UKIP and Lessons of Remembrance

As our major political parties fall over themselves trying to win back voters from UKIP – because, presumably, racists and bigots are now seen as being the key demographic needed to secure the balance of power at the next election – our society appears to be suffering from a profound imbalance of values.

The tragedy is that petty prejudices and ill-informed fears somehow always manage to inflame public passions far more easily than – to pluck a few examples entirely at random – protecting the environment; nurturing children; caring for the sick, the elderly and the disabled; or trying to lift the living standards of the impoverished. Alas, fear and hatred are all too easily nourished: simply turning a blind eye enables the spread of their poisonous roots beneath the feet of good people.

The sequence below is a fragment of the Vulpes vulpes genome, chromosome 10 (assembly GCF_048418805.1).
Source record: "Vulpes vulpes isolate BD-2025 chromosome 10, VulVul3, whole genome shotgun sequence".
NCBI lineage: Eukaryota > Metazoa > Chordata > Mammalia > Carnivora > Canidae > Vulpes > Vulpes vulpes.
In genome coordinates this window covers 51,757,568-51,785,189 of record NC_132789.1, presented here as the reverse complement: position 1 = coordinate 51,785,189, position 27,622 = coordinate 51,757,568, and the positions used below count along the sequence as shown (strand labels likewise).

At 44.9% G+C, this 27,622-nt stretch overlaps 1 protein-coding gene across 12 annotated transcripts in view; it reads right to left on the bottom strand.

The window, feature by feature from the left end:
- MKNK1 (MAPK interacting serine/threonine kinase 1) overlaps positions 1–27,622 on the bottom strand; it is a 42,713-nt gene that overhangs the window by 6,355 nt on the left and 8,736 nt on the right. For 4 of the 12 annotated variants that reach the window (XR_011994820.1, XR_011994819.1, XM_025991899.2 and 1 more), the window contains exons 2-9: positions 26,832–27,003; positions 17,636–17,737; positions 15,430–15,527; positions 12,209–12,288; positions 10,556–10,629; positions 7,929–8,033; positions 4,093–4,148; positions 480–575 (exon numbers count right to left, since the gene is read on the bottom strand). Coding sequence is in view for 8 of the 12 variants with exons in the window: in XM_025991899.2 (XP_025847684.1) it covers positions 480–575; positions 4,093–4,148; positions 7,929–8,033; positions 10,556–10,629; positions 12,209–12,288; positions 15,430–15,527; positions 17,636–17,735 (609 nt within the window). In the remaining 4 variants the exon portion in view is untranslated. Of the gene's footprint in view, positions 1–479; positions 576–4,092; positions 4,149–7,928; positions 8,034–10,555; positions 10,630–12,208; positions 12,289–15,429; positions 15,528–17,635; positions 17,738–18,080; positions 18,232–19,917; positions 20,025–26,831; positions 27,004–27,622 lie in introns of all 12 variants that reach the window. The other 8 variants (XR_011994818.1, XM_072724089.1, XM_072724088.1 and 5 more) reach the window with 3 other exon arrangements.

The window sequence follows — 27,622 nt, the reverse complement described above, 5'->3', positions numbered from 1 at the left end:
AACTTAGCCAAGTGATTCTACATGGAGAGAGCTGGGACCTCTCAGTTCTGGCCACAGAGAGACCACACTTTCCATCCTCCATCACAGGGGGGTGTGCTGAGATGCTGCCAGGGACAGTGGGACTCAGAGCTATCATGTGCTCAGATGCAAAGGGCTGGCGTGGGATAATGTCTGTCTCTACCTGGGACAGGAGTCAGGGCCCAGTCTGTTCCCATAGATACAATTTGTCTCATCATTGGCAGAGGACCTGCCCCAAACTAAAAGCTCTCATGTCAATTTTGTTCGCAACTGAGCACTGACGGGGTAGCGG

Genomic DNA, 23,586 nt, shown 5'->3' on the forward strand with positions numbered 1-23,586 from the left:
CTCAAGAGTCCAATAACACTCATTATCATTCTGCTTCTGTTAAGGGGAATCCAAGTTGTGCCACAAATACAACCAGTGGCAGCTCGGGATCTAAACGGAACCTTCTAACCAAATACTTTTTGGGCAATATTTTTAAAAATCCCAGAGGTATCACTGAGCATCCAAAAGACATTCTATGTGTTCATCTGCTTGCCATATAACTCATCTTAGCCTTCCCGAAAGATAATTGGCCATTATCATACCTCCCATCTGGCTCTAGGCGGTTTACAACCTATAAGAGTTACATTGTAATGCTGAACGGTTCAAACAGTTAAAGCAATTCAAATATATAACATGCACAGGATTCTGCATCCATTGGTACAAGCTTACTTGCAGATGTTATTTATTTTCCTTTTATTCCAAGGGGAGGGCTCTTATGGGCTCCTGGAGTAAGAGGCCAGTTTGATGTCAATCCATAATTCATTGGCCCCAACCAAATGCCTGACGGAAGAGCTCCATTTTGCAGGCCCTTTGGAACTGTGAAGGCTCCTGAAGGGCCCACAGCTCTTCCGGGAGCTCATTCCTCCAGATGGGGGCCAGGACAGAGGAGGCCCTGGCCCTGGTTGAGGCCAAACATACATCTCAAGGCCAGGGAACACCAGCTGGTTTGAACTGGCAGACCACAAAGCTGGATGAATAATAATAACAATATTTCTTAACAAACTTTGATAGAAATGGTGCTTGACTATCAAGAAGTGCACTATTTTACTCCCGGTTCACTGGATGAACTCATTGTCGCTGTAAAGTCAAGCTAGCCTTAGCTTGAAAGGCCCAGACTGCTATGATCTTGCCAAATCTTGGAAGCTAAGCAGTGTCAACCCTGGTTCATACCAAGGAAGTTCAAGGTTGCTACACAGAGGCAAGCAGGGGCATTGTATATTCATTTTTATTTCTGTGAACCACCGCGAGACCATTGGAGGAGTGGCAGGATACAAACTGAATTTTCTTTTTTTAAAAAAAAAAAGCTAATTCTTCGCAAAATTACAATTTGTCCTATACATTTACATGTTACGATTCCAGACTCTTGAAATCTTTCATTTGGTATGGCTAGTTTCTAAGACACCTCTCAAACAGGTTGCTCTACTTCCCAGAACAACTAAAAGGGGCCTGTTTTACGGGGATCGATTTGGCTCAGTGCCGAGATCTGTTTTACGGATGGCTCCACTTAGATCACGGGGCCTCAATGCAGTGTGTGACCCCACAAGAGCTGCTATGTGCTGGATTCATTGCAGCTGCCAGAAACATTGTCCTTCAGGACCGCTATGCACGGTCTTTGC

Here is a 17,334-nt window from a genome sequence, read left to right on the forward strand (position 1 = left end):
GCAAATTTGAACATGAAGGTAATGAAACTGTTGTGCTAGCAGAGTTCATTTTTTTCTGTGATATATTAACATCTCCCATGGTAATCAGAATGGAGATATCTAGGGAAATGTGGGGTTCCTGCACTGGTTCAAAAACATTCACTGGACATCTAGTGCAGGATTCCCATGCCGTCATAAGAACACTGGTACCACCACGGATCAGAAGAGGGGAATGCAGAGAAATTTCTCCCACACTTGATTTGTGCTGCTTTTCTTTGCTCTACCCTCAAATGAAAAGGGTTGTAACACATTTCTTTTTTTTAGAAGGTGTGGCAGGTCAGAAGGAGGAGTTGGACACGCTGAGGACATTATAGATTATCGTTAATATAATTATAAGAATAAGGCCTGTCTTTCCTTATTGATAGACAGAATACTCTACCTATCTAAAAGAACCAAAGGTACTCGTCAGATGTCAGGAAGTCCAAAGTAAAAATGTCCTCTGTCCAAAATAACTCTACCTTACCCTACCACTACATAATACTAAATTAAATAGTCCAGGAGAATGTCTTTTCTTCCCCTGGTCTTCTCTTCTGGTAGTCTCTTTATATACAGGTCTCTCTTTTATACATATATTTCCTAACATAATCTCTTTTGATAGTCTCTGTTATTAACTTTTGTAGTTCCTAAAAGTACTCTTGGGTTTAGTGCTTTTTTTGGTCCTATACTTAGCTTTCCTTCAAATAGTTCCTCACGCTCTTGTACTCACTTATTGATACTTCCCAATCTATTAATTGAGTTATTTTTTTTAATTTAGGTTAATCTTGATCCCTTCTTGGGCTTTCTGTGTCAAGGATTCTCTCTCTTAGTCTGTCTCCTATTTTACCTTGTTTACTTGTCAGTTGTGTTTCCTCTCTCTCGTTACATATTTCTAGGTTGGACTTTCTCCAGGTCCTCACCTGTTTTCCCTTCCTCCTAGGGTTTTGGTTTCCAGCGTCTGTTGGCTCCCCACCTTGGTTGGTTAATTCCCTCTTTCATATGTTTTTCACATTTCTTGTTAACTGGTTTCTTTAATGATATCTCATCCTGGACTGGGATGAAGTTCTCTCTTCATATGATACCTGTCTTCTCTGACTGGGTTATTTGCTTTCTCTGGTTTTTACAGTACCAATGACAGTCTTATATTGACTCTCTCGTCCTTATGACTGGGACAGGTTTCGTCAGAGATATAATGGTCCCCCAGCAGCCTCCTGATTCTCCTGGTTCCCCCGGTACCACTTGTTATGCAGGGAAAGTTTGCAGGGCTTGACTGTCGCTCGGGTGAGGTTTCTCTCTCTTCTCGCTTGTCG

In this centenary year, as we take pause to remember those who fought and fell in defence of our cherished values of freedom and tolerance, it is worth remembering how, in that bygone age, downtrodden and dispirited populations were stirred-up by charismatic politicians spouting venomous words and pointing accusing fingers: pitching man against man along lines of allegiance which were based upon little more than accidents of geography or divergent interpretations of ancient texts… Still, at least we have now assuredly learned the lessons of that era – for nothing could be more heart-breaking than to have commemorated those sacrificed lives while stoking the ashes of that same fire into a new conflagration.

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About Fles

Early middle-aged (oh yes I am!), no longer long-haired but still speccy and decidedly still an increasingly opinionated git. I’m basically a believer in individualism, that everybody has their own perspective and inner-beauty. I try to find humour in every situation. I enjoy reading and writing poetry.
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